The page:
WATCH: Ask a Manny
Children today have 50 percent less free time than they did a generation ago, and they spend an average of 53 hours a week interacting with some sort of screen media. Plus, they're sleeping less. "Life is crazy for families today," the psychologist says. "What I'm trying to do is help parents understand the impact of this craziness on our brains and on our children's brains, and how we can create balance in some really simple ways."
So how can you tell if your child is overstressed? Race suggests looking for attention problems that seem similar to a sudden onset of ADHD. "When kids are stressed, it's difficult for them to use the part of their brain that helps them pay attention and solve problems," she explains. If your child is impulsive or more distracted than usual, "that's a red flag that something's going on."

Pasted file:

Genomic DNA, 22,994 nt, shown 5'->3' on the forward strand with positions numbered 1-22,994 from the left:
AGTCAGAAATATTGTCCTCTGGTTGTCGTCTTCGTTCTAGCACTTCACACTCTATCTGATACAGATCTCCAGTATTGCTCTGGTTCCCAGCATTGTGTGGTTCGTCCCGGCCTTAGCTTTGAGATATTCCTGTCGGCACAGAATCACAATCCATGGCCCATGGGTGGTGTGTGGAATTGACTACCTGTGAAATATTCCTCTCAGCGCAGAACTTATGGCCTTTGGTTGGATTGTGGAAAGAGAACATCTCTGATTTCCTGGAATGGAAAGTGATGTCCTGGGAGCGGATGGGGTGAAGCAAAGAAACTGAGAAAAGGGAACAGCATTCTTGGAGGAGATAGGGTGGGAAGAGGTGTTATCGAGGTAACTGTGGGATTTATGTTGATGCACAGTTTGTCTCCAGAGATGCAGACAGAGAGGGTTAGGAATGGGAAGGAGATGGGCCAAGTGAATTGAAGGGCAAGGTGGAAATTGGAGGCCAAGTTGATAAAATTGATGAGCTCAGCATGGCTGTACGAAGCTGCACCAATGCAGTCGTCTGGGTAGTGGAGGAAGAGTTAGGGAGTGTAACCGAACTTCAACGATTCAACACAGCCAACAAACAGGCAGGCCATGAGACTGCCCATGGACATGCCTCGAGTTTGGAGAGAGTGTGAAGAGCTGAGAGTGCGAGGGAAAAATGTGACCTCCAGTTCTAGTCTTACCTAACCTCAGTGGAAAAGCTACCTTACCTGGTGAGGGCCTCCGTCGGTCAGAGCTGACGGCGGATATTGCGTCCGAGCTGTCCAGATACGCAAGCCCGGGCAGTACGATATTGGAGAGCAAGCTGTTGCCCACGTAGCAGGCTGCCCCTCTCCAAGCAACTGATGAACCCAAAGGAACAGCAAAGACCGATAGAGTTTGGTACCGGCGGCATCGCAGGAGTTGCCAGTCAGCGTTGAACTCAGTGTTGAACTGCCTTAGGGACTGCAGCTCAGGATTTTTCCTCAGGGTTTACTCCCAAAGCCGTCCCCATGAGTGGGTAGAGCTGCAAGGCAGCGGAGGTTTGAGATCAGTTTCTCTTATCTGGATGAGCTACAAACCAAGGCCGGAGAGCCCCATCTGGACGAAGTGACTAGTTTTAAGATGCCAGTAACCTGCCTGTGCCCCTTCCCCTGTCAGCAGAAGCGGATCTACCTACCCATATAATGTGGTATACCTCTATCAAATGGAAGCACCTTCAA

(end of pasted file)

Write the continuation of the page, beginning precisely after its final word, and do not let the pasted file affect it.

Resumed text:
Race suggests writing down each of your child's activities in a calendar. If the activity is stimulating (like school, homework, video games), write it down in red. If the activity is calming (like family dinner or a playdate with a friend), write it in blue. "If you look at this calendar and see nothing but red," she says, "something needs to change."
How many activities should kids younger than 10 participate in per week? Check out this episode of "Daily Shot" to find out.